“The Smartest Kids in the World: And How They Got That Way,” by Amanda Ripley (Simon and Schuster; 320 pages: $28)
Journalist Ripley tours the world in her new book, attempting to divine the operational secrets of the world’s best educational systems and to discern where and why America’s students continue to fall further and further behind the world’s best. Her answers are not surprising: in successful cultures, the students work harder and take academics more seriously than Americans. Schools are focused on a single mission: “help students master complex academic material,” not churn out winning football teams or coddling students’ self-esteem. Money does not seem to be an overriding factor, many successful programs are run without the fancy classrooms or high tech gadgets Americans seem to find essential. Rather, teachers are held in high regard and treated as authority figures worthy of respect and admiration.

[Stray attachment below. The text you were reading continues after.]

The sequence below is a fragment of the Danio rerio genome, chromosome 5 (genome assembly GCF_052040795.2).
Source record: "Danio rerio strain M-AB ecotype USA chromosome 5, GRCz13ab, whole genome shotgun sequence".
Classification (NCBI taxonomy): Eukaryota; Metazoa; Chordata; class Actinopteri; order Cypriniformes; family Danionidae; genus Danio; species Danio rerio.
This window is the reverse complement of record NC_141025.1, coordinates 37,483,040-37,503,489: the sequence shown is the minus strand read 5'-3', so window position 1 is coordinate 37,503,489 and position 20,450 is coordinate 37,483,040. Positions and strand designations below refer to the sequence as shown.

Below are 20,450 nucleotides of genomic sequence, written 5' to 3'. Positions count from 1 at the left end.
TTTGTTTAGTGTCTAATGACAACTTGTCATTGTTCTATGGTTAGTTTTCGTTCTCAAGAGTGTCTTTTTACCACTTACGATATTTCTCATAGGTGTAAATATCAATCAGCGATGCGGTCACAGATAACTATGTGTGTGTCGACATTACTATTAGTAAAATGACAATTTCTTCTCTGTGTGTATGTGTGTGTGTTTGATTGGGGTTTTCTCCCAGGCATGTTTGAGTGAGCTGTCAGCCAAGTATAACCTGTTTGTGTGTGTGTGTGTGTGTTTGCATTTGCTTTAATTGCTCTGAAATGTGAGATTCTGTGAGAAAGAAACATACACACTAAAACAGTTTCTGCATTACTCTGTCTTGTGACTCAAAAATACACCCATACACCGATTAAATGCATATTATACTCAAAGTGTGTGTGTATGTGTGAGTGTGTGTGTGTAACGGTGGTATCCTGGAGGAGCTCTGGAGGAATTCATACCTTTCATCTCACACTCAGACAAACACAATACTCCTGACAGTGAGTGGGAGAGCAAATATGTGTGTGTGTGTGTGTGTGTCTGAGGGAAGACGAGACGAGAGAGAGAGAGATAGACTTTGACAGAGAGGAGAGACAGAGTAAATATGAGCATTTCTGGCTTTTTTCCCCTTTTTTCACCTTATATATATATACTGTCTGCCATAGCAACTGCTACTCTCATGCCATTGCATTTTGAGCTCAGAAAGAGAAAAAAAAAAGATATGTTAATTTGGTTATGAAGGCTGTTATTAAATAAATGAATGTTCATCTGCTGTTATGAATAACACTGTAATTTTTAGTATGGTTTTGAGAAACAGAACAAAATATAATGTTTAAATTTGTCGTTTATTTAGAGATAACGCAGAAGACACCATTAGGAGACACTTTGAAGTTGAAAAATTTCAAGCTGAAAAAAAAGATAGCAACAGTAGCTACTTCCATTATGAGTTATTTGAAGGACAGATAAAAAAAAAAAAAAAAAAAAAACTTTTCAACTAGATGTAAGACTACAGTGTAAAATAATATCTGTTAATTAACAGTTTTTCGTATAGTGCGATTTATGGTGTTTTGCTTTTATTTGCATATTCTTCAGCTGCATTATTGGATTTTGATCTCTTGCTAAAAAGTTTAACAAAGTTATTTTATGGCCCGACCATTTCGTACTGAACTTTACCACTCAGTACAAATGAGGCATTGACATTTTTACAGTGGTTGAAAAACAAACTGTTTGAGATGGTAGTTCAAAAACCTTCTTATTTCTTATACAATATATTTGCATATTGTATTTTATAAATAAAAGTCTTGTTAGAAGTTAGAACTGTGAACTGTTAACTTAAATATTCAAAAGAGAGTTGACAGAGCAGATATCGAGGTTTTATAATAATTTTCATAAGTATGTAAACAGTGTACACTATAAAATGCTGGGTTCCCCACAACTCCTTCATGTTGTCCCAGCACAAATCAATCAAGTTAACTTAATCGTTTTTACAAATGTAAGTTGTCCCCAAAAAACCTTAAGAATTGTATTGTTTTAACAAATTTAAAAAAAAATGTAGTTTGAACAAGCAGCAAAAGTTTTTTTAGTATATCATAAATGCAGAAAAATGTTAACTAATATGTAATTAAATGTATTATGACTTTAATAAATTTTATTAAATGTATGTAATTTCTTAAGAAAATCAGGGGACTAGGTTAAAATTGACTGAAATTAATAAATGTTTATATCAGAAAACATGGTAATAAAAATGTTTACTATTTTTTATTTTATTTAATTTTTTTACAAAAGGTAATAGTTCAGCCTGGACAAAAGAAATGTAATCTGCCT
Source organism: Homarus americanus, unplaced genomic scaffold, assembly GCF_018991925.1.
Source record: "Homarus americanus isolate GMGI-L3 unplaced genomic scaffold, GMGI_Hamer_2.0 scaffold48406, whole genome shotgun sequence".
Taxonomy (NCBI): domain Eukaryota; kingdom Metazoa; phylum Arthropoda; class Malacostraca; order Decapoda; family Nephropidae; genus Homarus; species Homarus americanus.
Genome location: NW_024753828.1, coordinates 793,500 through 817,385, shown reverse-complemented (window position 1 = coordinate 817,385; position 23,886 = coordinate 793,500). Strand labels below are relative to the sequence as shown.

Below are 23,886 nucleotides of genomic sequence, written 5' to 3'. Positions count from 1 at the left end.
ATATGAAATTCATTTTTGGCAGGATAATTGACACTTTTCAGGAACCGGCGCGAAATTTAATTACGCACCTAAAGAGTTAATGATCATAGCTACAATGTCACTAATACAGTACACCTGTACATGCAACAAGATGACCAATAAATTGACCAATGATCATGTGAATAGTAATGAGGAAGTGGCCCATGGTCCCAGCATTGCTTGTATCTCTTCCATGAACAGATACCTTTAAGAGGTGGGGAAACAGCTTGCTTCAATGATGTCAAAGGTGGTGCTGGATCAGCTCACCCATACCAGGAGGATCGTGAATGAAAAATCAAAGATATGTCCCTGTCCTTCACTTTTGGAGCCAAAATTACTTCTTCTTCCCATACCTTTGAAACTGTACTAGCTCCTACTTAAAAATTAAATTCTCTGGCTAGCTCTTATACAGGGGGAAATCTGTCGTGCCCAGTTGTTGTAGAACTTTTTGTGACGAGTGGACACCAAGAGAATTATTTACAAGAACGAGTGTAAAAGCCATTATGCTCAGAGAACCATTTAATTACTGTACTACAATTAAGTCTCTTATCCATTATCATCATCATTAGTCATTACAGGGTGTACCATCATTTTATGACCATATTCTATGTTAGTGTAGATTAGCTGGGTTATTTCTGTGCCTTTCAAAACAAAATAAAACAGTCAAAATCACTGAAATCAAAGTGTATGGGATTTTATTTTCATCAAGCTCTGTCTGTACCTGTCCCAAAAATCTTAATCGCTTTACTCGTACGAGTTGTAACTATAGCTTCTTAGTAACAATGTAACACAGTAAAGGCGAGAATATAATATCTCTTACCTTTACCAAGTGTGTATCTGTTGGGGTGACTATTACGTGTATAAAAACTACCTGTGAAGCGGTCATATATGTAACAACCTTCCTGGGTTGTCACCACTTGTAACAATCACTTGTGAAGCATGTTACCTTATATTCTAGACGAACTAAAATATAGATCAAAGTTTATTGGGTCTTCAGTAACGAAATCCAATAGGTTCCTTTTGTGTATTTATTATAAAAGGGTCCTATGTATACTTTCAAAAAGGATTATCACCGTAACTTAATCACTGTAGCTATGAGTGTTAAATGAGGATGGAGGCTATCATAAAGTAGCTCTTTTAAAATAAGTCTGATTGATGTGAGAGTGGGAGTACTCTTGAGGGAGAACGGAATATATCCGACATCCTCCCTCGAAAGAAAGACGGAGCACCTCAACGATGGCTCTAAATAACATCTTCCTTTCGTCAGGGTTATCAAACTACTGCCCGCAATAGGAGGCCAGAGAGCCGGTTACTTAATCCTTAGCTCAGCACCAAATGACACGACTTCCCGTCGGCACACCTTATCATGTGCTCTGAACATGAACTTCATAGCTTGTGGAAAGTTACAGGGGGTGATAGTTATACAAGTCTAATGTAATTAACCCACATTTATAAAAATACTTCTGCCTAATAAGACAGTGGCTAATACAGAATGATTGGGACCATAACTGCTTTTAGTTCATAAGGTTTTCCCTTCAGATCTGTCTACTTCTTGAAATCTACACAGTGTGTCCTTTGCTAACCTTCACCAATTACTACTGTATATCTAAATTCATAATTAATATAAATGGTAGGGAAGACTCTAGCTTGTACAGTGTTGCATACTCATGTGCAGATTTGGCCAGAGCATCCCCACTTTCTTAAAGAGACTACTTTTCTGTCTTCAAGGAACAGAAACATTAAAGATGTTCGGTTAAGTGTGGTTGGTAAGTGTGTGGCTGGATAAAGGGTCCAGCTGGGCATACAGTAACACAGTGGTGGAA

In turn, students are held to high standards: “Children succeed in classrooms where they are expected to succeed…When teachers demand rigorous work, students often rise to the occasion.” Ripley speaks of the danger of allowing academic mediocrity to be blamed on neighborhoods and backgrounds, with a culture of low standards and even lower expectations creating a corrosive victim mentality and an excuse oriented culture leading to a sad, self fulfilling prophecy.
Not all academic “success stories” are worthy of emulation: Ripley labels the long hours required by South Korea’s practice of public school during the day followed by private schools in the afternoon and evening as “educational masochism.”
In a nutshell, the “secret” is to as a society, as parents, as students:
– Work hard
– Take it seriously
– Respect teachers as professionals (most are, a few aren’t, get rid of the unions that won’t let you fire bad apples)
– Set high standards, make them give you all they got, don’t settle for anything less then the best they have to give
– Have great expectations, believe in them and don’t take excuses